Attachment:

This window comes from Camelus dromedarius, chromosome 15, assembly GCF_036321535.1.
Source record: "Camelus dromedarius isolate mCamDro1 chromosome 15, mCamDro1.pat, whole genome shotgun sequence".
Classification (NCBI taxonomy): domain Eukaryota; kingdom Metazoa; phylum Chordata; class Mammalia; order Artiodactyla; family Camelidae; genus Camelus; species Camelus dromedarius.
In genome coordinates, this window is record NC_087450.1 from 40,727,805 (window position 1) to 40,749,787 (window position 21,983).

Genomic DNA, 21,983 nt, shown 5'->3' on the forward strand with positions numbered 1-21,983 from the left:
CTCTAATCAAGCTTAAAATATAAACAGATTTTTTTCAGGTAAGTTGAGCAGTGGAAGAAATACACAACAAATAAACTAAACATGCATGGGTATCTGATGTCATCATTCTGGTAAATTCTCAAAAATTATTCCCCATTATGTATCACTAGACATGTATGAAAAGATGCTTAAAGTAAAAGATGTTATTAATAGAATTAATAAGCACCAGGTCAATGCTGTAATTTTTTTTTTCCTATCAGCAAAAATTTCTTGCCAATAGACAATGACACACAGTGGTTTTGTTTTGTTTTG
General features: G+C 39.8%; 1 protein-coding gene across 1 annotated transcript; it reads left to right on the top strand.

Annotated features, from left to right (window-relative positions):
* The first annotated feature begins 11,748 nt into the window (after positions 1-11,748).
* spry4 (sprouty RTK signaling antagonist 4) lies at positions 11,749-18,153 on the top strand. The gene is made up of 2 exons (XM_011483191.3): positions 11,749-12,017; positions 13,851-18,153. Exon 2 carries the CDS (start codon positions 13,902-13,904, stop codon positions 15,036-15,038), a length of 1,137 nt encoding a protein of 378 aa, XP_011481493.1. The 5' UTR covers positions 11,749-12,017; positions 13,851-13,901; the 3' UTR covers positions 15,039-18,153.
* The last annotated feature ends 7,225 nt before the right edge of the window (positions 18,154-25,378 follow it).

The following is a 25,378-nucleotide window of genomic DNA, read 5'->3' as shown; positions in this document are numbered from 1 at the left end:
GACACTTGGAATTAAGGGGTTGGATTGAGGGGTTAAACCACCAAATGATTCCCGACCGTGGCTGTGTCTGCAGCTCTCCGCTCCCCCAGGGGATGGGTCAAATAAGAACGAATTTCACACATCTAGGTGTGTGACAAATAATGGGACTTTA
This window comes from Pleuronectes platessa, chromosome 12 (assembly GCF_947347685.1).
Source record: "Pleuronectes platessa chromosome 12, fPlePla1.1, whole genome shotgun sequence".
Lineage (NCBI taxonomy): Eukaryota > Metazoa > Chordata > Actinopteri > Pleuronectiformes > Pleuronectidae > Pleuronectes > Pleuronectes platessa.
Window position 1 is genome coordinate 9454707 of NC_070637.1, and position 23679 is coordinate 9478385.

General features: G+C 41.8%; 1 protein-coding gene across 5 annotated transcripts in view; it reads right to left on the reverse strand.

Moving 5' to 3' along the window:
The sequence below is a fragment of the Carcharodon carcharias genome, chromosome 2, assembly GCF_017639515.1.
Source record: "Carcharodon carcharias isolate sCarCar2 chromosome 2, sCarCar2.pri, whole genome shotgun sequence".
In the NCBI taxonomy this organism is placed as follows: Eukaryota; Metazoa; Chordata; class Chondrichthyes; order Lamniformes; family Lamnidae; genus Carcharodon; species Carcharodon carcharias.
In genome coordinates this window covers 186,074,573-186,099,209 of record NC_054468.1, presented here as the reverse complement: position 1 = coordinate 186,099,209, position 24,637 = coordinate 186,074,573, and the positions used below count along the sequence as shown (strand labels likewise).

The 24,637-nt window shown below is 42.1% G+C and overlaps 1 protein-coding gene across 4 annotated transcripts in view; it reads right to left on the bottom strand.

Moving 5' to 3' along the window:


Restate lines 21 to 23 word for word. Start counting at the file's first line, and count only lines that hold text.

Source record: "Carcharodon carcharias isolate sCarCar2 chromosome 2, sCarCar2.pri, whole genome shotgun sequence".
In the NCBI taxonomy this organism is placed as follows: Eukaryota; Metazoa; Chordata; class Chondrichthyes; order Lamniformes; family Lamnidae; genus Carcharodon; species Carcharodon carcharias.
In genome coordinates this window covers 186,074,573-186,099,209 of record NC_054468.1, presented here as the reverse complement: position 1 = coordinate 186,099,209, position 24,637 = coordinate 186,074,573, and the positions used below count along the sequence as shown (strand labels likewise).